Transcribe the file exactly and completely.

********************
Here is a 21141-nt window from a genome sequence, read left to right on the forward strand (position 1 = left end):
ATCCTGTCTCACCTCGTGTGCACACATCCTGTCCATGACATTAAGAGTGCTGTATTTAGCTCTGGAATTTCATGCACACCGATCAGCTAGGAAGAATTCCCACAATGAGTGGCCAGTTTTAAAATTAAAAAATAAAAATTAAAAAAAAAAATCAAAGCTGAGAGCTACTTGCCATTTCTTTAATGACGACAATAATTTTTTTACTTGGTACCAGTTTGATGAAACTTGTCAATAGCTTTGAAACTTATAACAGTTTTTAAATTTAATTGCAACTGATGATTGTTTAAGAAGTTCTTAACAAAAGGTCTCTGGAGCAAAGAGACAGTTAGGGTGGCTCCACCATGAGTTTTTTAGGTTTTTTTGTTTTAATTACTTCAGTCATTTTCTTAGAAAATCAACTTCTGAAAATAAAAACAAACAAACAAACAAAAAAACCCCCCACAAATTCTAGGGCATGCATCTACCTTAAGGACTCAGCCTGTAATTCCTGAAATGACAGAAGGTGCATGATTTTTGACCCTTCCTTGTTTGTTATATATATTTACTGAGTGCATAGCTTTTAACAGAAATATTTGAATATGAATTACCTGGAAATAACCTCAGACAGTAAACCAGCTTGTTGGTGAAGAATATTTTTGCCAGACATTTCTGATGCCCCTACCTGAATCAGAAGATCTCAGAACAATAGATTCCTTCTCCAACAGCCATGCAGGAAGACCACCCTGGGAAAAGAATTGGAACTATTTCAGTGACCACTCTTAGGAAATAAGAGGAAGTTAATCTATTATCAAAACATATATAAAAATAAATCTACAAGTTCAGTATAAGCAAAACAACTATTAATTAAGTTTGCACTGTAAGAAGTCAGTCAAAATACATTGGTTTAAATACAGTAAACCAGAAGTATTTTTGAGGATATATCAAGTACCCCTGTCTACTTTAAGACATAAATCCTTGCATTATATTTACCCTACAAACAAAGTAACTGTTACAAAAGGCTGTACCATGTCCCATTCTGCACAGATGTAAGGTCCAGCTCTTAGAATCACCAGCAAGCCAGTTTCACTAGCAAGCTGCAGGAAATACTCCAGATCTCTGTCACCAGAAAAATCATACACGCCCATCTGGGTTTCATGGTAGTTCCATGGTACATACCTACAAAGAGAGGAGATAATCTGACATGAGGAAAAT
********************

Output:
Here is a 21141-nt window from a genome sequence, read left to right on the forward strand (position 1 = left end):
ATCCTGTCTCACCTCGTGTGCACACATCCTGTCCATGACATTAAGAGTGCTGTATTTAGCTCTGGAATTTCATGCACACCGATCAGCTAGGAAGAATTCCCACAATGAGTGGCCAGTTTTAAAATTAAAAAATAAAAATTAAAAAAAAAAATCAAAGCTGAGAGCTACTTGCCATTTCTTTAATGACGACAATAATTTTTTTACTTGGTACCAGTTTGATGAAACTTGTCAATAGCTTTGAAACTTATAACAGTTTTTAAATTTAATTGCAACTGATGATTGTTTAAGAAGTTCTTAACAAAAGGTCTCTGGAGCAAAGAGACAGTTAGGGTGGCTCCACCATGAGTTTTTTAGGTTTTTTTGTTTTAATTACTTCAGTCATTTTCTTAGAAAATCAACTTCTGAAAATAAAAACAAACAAACAAACAAAAAAACCCCCCACAAATTCTAGGGCATGCATCTACCTTAAGGACTCAGCCTGTAATTCCTGAAATGACAGAAGGTGCATGATTTTTGACCCTTCCTTGTTTGTTATATATATTTACTGAGTGCATAGCTTTTAACAGAAATATTTGAATATGAATTACCTGGAAATAACCTCAGACAGTAAACCAGCTTGTTGGTGAAGAATATTTTTGCCAGACATTTCTGATGCCCCTACCTGAATCAGAAGATCTCAGAACAATAGATTCCTTCTCCAACAGCCATGCAGGAAGACCACCCTGGGAAAAGAATTGGAACTATTTCAGTGACCACTCTTAGGAAATAAGAGGAAGTTAATCTATTATCAAAACATATATAAAAATAAATCTACAAGTTCAGTATAAGCAAAACAACTATTAATTAAGTTTGCACTGTAAGAAGTCAGTCAAAATACATTGGTTTAAATACAGTAAACCAGAAGTATTTTTGAGGATATATCAAGTACCCCTGTCTACTTTAAGACATAAATCCTTGCATTATATTTACCCTACAAACAAAGTAACTGTTACAAAAGGCTGTACCATGTCCCATTCTGCACAGATGTAAGGTCCAGCTCTTAGAATCACCAGCAAGCCAGTTTCACTAGCAAGCTGCAGGAAATACTCCAGATCTCTGTCACCAGAAAAATCATACACGCCCATCTGGGTTTCATGGTAGTTCCATGGTACATACCTACAAAGAGAGGAGATAATCTGACATGAGGAAAAT